Soil fertility and crop theft: changing rural dimensions and cropping patterns

Farmers globally and those in Ethiopia in particular, are facing a number of challenges on top of the obvious physical and economic constraints in managing soil fertility. The majority of the studies conducted on soil fertility issues in Sub-Saharan Africa (SSA), have studied the cause and effect of soil fertility changes to the biophysical conditions, farmer’s economic incapability or macro-economic policies. What is less well understood are the challenges that farmers face at the household and community level, the blind-spots that hamper farmers from practicing soil fertility management. This study reflected on how thievery, especially theft of legume crops is affecting not only soil fertility but also other socio-economic and cultural aspects of day to day life. Crop theft requires us to extend our thinking beyond climate and seasonality, especially in agrarian societies. Theft of crops in rural areas seems to be largely related to food insecurity, both the transitory type as well as the chronic variant.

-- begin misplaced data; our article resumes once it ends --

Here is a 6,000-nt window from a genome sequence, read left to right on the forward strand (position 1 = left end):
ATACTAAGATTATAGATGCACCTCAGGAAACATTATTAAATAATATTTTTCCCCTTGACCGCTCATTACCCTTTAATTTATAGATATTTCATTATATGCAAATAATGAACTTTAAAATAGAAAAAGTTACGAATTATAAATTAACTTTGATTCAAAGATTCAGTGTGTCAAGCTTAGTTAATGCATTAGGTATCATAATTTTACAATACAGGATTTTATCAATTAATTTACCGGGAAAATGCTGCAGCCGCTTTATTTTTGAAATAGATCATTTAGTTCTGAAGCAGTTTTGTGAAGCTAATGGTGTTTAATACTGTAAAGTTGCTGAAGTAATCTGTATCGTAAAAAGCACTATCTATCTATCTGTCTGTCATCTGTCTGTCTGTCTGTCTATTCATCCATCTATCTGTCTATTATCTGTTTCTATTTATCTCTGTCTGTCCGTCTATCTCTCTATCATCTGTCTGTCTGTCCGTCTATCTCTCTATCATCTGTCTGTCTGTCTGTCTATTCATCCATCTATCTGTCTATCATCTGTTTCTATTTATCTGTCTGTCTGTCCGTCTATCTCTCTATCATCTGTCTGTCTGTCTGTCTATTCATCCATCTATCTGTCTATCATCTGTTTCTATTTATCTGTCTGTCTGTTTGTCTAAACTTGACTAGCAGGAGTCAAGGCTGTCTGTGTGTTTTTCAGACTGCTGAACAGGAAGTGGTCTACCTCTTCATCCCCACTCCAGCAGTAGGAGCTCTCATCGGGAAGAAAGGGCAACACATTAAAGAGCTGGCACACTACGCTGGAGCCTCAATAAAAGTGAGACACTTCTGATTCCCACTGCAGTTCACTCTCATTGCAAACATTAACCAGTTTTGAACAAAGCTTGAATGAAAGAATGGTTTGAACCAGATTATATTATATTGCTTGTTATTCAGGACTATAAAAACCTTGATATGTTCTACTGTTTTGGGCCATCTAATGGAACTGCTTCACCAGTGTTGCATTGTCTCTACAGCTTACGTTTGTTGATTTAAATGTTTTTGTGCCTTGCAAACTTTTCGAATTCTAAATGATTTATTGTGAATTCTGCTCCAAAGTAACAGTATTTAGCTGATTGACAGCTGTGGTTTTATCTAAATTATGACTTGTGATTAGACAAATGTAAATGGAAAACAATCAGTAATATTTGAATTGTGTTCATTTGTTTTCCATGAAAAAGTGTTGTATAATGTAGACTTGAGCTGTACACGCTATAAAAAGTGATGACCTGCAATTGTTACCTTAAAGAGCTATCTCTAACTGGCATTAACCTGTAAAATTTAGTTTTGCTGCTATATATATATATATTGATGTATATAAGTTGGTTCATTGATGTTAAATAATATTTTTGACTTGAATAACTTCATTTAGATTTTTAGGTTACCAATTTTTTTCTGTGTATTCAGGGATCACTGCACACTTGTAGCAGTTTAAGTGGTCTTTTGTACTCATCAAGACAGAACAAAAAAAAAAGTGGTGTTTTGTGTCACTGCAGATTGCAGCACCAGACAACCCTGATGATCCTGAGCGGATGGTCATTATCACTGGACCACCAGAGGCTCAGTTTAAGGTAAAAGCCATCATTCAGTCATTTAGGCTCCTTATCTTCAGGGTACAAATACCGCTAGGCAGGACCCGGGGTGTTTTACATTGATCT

File: Crop-Theft Chiwona-Karltun-7 July-2009.pdf